Friday, July 21, 2006

Pete & Sam's

Here's RJA's review for your reading pleasure.

Pete & Sam's Restaurant
3886 Park Avenue

Monkey Convergence was on. It was on like a dare, like a double-dog dare. “You don’t want any part of my kids in a restaurant.”
“Your kids don’t scare me. Have you met my kids?”
“Your kids? Have you met my savages?”
“My kids bite and are very likely rabid.”

And so on.

But where to go? My sister and brother-in-law, for years, have come over to our house for dinner on Thursday nights…well, not last week…or the week before now that I think about it. Okay, they used to come over for dinner regularly, and it was inevitable that the first half hour to 45 minutes would be spent in this sort of conversation:

“What do you want to eat?”
“I don’t know, what do you want?”
“I don’t care, I’ll eat anything.”

And so on.

So add another couple into that mix, along with seven kids, and all the time in the world to plan the thing. Or so we thought. We’d agreed on last Friday night as the night, but at 5:30 we were still bouncing E-mails all over Memphis trying to agree on where exactly to eat. We almost went to Jasmine, in Cooper-Young. Even got so far as a reservation. But then a last-minute objection by Kristy put us at our alternate location, Pete & Sam’s. And I’m glad it did (as are the good people at Jasmine, no doubt).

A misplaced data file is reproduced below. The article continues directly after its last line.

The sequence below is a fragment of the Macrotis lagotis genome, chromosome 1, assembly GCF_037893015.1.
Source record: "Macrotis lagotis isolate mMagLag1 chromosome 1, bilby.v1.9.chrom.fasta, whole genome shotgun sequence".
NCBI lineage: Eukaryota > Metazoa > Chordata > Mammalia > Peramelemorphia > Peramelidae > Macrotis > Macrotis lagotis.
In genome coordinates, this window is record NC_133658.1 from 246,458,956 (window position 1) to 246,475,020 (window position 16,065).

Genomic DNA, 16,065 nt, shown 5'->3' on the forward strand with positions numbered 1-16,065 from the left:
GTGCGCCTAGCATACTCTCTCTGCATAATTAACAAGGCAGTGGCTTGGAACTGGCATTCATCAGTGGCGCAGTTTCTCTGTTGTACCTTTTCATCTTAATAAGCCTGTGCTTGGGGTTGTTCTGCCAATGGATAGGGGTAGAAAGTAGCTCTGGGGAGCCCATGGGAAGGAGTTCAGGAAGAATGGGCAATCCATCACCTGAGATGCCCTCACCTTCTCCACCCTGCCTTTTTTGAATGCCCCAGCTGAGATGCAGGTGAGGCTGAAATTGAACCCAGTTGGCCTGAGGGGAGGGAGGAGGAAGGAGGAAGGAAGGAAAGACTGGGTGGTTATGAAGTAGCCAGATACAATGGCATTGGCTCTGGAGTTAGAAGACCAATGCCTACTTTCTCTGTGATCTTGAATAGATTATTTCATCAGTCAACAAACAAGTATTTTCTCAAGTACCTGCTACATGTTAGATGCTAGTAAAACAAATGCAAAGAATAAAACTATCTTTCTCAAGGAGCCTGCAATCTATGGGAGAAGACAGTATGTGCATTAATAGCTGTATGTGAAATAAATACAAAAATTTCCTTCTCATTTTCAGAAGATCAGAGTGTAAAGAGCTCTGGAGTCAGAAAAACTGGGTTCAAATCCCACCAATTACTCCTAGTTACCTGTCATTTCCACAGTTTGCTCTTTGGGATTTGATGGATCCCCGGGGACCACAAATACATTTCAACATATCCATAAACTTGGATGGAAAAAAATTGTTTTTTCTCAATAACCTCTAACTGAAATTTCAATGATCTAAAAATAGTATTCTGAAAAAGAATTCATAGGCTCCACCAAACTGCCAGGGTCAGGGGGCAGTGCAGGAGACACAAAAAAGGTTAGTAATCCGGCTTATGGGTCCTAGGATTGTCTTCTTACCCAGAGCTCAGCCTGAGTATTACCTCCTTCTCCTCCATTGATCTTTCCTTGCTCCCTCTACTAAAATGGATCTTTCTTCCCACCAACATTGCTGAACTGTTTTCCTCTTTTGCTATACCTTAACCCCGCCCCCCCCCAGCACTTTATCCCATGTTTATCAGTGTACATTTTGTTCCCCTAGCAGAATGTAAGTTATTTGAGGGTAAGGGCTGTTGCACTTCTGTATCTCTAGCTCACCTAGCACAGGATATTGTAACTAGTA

We all met at Pete & Sam’s – Stacey & Warren with Satchel & Jiro, Kristy & me with The Quartet, yet somehow Guest Blogger Andria & Admiral Jeff got away without bringing a kid. Let me say this before any sort of review begins – you’ve all been reading Dining With Monkeys since way back in December ’05, but how many of you actually get the chance to dine with The Monkeys? Well, let me tell you then, it’s all true. Everything you’ve read. These kids are out of control, they’re under the table, they’re on top of the table, they’re hanging from light fixtures and using the potted plants for toilets. Meanwhile, their parents just laugh at each other’s filthy jokes, oblivious to everything except their tumblers full of Tom Collinses.